Justice Minister Doug Schweitzer. Black Press file photo

Justice Minister Doug Schweitzer. Black Press file photo

Alberta Justice Minister touring province to understand effect rural crime

Minister Doug Schweitzer was in Red Deer Sept. 6 for the second day of his Alberta tour

Alberta’s Justice Minister Doug Schweitzer says rural crime is a big concern, which is why he is touring the province speaking to those most affected.

On Friday, the minister was in Red Deer for day two of his tour across the province. He spoke with the city’s mayor and council along with members of crime watch groups in the region.

He said the tour was important to the Provincial Government to learn what is important to residents of the province.

“The general frustration we are hearing is that people just are not feeling safe,” Schweitzer said.

The first meetings of what is scheduled to be a month-long tour, have shown each community has specific needs and concerns.

However, the overall feeling comes back to rural citizens not feeling safe in their homes and communities.

“This is a big concern for us and our residents,” said Schweitzer.

“The feedback we have been getting is that the previous government was not responsive enough. Our plan is help facilitate the need in our communities.”

The tour, which could stretch into the months of October and November as new communities are added to the list, is part of the UCP Government’s “multi-pronged approach” to rural crime.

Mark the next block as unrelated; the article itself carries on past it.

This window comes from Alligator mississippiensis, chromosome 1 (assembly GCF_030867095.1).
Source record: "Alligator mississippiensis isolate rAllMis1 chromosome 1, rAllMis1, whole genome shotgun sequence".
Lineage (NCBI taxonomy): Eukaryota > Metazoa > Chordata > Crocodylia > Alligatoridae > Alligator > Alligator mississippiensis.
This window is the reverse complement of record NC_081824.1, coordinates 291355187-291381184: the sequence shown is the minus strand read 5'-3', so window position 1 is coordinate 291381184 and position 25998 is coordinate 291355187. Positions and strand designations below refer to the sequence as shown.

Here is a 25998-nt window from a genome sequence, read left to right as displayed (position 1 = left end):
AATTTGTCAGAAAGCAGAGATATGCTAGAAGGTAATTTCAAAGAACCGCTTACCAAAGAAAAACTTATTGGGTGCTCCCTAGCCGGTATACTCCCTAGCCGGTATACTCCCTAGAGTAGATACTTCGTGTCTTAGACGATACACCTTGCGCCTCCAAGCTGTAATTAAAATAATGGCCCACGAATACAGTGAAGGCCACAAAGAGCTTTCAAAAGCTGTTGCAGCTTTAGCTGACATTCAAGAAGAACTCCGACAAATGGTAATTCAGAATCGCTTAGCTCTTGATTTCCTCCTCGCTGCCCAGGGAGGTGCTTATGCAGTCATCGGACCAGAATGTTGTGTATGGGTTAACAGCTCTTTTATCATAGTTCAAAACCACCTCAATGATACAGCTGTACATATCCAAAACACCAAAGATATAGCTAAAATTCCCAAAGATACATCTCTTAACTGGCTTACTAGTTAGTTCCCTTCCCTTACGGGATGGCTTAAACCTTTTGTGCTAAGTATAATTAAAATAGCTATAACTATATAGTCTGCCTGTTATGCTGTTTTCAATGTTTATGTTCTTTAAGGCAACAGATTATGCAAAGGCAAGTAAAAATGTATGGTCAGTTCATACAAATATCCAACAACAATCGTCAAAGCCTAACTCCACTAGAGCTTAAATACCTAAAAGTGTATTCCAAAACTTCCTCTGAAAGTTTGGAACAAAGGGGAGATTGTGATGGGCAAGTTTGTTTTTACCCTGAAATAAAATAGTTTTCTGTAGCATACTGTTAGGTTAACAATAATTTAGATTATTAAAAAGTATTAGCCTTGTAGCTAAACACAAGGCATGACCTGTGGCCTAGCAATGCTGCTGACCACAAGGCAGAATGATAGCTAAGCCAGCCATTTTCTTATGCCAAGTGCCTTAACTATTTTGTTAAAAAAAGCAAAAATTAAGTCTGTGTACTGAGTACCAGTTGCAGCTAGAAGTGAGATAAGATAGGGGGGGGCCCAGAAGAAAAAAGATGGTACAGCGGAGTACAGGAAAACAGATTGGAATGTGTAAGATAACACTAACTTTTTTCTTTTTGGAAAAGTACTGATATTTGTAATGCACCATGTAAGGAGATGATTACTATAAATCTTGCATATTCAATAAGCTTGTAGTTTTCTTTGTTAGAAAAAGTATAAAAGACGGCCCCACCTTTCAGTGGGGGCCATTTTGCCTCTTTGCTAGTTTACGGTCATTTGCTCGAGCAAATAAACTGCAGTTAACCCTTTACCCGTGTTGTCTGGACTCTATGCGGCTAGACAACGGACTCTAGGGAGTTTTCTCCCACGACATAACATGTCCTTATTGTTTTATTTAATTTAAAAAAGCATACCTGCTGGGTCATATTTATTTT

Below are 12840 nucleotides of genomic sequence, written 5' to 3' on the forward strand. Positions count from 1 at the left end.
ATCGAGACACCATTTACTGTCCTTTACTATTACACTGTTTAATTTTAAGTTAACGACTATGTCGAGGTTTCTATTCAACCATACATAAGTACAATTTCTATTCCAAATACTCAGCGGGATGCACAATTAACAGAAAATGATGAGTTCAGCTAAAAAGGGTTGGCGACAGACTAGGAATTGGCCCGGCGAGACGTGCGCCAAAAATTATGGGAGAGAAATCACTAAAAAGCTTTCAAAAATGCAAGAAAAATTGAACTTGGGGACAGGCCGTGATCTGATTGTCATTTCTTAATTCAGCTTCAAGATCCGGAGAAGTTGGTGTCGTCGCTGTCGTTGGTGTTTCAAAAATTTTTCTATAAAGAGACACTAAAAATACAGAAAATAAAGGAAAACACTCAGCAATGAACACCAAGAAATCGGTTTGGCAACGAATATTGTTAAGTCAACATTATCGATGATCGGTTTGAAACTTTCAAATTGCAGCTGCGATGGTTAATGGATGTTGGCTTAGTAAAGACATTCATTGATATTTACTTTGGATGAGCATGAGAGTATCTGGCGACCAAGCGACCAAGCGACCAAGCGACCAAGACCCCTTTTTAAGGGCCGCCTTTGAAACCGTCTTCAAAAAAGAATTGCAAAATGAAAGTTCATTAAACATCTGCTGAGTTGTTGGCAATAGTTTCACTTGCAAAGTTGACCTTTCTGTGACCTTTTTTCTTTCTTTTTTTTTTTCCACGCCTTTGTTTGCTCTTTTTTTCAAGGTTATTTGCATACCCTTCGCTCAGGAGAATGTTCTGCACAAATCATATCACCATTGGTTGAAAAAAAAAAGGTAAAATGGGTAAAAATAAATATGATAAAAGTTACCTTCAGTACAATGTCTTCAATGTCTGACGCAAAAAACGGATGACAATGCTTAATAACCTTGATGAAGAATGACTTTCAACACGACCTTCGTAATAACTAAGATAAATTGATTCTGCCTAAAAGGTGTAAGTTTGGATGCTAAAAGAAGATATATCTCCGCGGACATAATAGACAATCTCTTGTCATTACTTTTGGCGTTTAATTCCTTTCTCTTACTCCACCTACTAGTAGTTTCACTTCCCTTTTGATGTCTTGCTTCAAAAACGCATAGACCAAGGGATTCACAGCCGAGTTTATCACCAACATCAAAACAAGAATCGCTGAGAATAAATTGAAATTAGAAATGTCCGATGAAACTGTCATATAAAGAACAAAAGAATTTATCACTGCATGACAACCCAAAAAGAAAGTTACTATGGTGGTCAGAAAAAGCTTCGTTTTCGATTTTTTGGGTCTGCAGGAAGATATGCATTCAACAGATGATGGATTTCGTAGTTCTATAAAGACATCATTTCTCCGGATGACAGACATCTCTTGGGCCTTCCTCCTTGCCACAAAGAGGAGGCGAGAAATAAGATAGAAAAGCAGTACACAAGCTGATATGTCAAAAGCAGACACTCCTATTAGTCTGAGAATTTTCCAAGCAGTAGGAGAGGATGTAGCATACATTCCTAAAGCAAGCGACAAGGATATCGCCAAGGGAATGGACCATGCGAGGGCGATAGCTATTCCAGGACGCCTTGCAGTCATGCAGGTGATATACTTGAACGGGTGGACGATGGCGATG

During the election this past spring, the UCP promised a 16-point plan to decrease crime in Alberta.

Schweitzer said the province-wide tour is to ensure the policies created by the government are being used effectively, while also finding out where more work can be done.

“One thing we have heard a lot of is that people feel like justice isn’t being served. They are confident that a criminal may be caught, but not that they will stay put away,” he said.

As part of the 16-point plan promised, the government is looking to hire 50 more prosecutors to take the load off of the over-worked system.

Schweitzer says the hiring process for these new prosecutors is underway.

He continued to say the ministry is looking at putting more of the platform together and into place through feedback gathered from the provincial tour.

“This is going to give us a better sense about what is going on in our province. There are many issues our communities are facing.”

Schweitzer will be visiting with communities a couple days each week throughout the fall, to better understand the problem of rural crime in Alberta, he says.

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